Austrian "Freedom" Party Demands Bailout For Swiss Franc Speculators (From "Monstrous Monetary Policy")Submitted by Tyler Durden on 01/26/2015 - 22:10
The phrases "it's just not fair" and "waa waa waa" were not seen in Austria's Freedom Party's statement demanding a bailout for Swiss-Franc-denominated borrowers (i.e. people who were willing to speculate on FX rates with their house as collateral in order to get a lower interest rate in order to afford a bigger home that they really couldn't afford in real risk-adjusted terms). What Austria needs, general secretary Franz Kickl exclaimed is "a general regulation and an offer to all Franc borrowers," adding that "it cannot be that Austrian borrowers are the only ones who keep their losses even they are indemnified in Hungary, Croatia and perhaps even in Poland, the Czech Republic and Slovakia." Which does sound oddly like 'waa waa waa'?
2015 looks set to be the 'superbowl-est' Super Bowl of all time as far as ticket prices are concerned. With it’s almost vertical climb in the last two days, this year’s game is literally off the chart – or at least redefining the upper limits of the chart - the most expensive NFL championship ever based on ticket resale price.
After 2 days of dramatic weakness in the Chinese currency, the Yuan is strengthening modestly at the open following the 8% plunge year-over-year in Chinese Industrial Profits. This is the biggest drop n profits since Bloomberg data began and points to accelerating weakness in China's economy - in the face of the very modest rise in GDP recently. Chinese stocks slipped from a small positive to a smal lnegative in the pre-open, down around 0.1%.
UPDATE: Argentine President Fernandez claims "unprecedented" media attacks, plans to dissolve Intelligence Service, announces new Agency.
Writing for Haaretz.com, Jewish journalist Damian Pachter – who first reported on the death of the special prosecutor – recounts the intimidation, the sleepless nights, the agent who stalked him and his ultimate decision to head for Israel... "So here they are, the craziest 48 hours of my life..."
Today's Russian downgrade pulled yet another raft of "smartest people in the room" to tell investors how screwed Russia is by low oil prices (and yet the US Shale industry is fine and will manage through this). However, Goldman Sachs prefers facts in its analysis of the Russian oil sector and concludes, investor concerns about the health of Russia's oil industry should remain more myth than reality.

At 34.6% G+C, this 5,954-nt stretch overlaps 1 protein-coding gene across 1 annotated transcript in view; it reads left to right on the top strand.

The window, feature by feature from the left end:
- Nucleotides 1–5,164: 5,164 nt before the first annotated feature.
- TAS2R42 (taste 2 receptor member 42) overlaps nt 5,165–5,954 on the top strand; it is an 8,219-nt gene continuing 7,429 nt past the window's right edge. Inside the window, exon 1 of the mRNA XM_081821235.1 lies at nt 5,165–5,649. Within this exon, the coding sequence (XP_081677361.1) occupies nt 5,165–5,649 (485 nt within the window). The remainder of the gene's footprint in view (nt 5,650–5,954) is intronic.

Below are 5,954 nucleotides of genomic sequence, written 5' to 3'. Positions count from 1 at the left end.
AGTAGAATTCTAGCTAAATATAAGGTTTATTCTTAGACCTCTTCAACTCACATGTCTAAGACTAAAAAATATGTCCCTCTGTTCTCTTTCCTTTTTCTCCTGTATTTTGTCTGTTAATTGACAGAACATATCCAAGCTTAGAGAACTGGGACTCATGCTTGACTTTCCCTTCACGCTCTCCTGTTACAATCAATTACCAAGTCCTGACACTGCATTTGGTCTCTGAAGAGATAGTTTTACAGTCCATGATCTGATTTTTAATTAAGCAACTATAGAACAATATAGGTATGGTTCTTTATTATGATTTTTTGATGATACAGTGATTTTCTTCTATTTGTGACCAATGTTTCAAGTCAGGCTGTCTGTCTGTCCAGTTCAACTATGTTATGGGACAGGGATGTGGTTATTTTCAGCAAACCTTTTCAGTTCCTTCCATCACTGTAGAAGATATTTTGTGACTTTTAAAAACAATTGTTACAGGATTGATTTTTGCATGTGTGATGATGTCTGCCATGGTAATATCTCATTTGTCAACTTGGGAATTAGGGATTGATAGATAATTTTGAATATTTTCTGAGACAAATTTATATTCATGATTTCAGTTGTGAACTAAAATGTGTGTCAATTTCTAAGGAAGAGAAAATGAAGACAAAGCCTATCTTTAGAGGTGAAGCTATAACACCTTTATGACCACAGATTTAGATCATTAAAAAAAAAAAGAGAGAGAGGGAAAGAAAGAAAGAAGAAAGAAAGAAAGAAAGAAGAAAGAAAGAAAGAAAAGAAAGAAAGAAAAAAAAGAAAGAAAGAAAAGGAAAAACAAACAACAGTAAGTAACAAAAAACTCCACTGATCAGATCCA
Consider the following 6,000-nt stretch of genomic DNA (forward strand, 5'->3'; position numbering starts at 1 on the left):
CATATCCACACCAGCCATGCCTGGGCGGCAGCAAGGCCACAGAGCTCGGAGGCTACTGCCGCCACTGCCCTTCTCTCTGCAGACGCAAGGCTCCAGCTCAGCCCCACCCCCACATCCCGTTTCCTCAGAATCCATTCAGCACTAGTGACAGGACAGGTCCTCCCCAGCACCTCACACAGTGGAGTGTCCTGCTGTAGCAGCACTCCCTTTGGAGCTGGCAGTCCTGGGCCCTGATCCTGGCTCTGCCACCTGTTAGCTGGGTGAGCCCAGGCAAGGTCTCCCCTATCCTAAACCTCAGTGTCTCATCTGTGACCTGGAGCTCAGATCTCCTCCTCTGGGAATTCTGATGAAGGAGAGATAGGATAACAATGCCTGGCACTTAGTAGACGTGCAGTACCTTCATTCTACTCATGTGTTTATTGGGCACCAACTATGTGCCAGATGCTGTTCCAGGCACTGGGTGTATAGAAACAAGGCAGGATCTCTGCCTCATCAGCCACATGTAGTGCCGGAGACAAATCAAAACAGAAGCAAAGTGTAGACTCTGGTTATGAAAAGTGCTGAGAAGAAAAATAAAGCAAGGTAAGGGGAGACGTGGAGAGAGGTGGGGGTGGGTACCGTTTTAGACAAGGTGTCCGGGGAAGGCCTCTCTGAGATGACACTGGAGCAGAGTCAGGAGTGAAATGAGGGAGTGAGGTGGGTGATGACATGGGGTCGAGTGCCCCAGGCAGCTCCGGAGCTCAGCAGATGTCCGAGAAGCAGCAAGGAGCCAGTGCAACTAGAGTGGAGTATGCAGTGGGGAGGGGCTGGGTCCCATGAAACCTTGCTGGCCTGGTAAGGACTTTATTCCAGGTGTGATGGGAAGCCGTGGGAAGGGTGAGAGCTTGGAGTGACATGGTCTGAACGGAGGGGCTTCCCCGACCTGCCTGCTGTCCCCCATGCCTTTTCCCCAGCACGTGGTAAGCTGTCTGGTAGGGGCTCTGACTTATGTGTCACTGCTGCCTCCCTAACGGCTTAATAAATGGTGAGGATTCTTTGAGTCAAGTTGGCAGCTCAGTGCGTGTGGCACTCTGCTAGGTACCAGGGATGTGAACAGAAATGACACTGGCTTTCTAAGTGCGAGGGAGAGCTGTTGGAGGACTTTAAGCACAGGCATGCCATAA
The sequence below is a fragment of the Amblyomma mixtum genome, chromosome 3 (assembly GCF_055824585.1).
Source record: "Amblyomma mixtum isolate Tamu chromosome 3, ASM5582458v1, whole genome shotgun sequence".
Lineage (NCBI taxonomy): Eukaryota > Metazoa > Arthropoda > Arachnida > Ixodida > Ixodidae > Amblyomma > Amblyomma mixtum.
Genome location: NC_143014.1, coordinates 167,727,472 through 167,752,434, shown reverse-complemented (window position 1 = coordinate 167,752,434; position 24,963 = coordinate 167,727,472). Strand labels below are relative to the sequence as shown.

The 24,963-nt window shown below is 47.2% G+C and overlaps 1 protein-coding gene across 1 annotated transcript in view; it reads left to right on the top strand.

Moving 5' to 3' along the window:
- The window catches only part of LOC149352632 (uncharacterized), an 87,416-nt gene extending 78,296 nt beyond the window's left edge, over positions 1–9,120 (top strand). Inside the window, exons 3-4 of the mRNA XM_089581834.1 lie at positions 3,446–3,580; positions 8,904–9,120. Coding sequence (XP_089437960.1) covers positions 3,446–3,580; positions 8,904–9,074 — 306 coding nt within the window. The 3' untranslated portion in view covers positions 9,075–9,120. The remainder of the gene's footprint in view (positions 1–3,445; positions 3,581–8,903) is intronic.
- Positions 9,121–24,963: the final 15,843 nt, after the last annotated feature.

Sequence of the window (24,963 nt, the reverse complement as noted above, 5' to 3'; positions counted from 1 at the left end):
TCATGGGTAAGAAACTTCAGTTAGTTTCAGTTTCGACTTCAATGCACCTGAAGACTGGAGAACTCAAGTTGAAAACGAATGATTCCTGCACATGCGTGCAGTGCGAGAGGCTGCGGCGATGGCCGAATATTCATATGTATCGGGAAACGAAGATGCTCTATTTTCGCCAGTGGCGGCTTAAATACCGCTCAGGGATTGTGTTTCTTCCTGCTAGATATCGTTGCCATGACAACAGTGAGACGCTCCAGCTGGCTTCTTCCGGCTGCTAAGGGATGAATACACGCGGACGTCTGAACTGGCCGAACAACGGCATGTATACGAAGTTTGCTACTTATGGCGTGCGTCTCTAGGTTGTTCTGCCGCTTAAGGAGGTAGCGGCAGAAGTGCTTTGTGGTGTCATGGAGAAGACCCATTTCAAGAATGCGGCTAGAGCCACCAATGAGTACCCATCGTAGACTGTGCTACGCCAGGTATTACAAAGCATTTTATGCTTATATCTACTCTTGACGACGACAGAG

Today what we’ve come to know as “mainstream financial media” has provided nothing more than a vehicle for the exponential rise of group-think. All at the suffering of critical thought. In what seems like the blink of an eye most anything to do with financial insight whether it be the reporting of, as well as investigative analysis; has morphed into some version of a stylized regurgitation of Central banking dogma. (this also includes many of the so-called “experts” brought on to fortify the sermons).
Three weeks ago, when reporting on Obama's close personal friend and Bank of Hawaii "community banker" appointee to the Fed board, Allan Landon, we emphasized an apparently trivial data point that had somehow managed to slip through the background due diligence process. Namely, that about a decade ago, the same Landon stepped down as board member from the Seattle Federal Home Loan Bank after he was found to have "failed to comply with a rule requiring the disclosure of conflicts of interest by a director by failing to make disclosure to the Seattle Bank board of their institutions' planned redemptions." The full story can be read here, but in a nutshell a banker that the president himself has appointed to join the US money printing authority was on the cusp of being investigated for embezzlement, and was forced to quietly disappear into the night despite denying "any wrongdoing." Today we learn just how much assets the banker who at least once was caught with "borderlineembezzlement " made during his humble tenure as a "community banker." The number: somewhere between $10 and $40 million.